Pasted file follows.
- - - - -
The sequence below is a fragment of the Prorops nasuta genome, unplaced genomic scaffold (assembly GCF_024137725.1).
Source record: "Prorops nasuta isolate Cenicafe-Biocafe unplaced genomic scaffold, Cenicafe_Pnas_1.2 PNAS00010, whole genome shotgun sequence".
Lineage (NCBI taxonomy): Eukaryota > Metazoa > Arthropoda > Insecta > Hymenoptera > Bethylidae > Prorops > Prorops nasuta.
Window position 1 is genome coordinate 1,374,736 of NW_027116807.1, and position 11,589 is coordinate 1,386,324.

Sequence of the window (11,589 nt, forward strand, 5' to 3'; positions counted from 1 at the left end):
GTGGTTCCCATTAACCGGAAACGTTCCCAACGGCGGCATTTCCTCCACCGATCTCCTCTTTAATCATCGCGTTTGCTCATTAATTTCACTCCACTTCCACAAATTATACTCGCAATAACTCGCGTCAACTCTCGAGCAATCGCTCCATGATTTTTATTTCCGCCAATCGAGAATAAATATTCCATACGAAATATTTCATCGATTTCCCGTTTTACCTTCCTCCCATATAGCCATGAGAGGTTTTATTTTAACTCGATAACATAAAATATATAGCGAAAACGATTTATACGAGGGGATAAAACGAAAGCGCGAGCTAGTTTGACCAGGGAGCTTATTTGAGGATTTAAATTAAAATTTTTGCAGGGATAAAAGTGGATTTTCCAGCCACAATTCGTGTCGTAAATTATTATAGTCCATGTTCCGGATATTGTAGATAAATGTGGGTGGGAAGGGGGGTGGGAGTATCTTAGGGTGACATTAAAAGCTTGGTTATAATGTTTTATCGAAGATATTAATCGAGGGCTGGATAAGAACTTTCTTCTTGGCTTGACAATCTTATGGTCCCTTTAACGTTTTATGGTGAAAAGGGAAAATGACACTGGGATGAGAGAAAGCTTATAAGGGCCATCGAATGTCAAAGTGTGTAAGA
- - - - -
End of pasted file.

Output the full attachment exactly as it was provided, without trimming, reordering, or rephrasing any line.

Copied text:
The sequence below is a fragment of the Prorops nasuta genome, unplaced genomic scaffold (assembly GCF_024137725.1).
Source record: "Prorops nasuta isolate Cenicafe-Biocafe unplaced genomic scaffold, Cenicafe_Pnas_1.2 PNAS00010, whole genome shotgun sequence".
Lineage (NCBI taxonomy): Eukaryota > Metazoa > Arthropoda > Insecta > Hymenoptera > Bethylidae > Prorops > Prorops nasuta.
Window position 1 is genome coordinate 1,374,736 of NW_027116807.1, and position 11,589 is coordinate 1,386,324.

Sequence of the window (11,589 nt, forward strand, 5' to 3'; positions counted from 1 at the left end):
GTGGTTCCCATTAACCGGAAACGTTCCCAACGGCGGCATTTCCTCCACCGATCTCCTCTTTAATCATCGCGTTTGCTCATTAATTTCACTCCACTTCCACAAATTATACTCGCAATAACTCGCGTCAACTCTCGAGCAATCGCTCCATGATTTTTATTTCCGCCAATCGAGAATAAATATTCCATACGAAATATTTCATCGATTTCCCGTTTTACCTTCCTCCCATATAGCCATGAGAGGTTTTATTTTAACTCGATAACATAAAATATATAGCGAAAACGATTTATACGAGGGGATAAAACGAAAGCGCGAGCTAGTTTGACCAGGGAGCTTATTTGAGGATTTAAATTAAAATTTTTGCAGGGATAAAAGTGGATTTTCCAGCCACAATTCGTGTCGTAAATTATTATAGTCCATGTTCCGGATATTGTAGATAAATGTGGGTGGGAAGGGGGGTGGGAGTATCTTAGGGTGACATTAAAAGCTTGGTTATAATGTTTTATCGAAGATATTAATCGAGGGCTGGATAAGAACTTTCTTCTTGGCTTGACAATCTTATGGTCCCTTTAACGTTTTATGGTGAAAAGGGAAAATGACACTGGGATGAGAGAAAGCTTATAAGGGCCATCGAATGTCAAAGTGTGTAAGA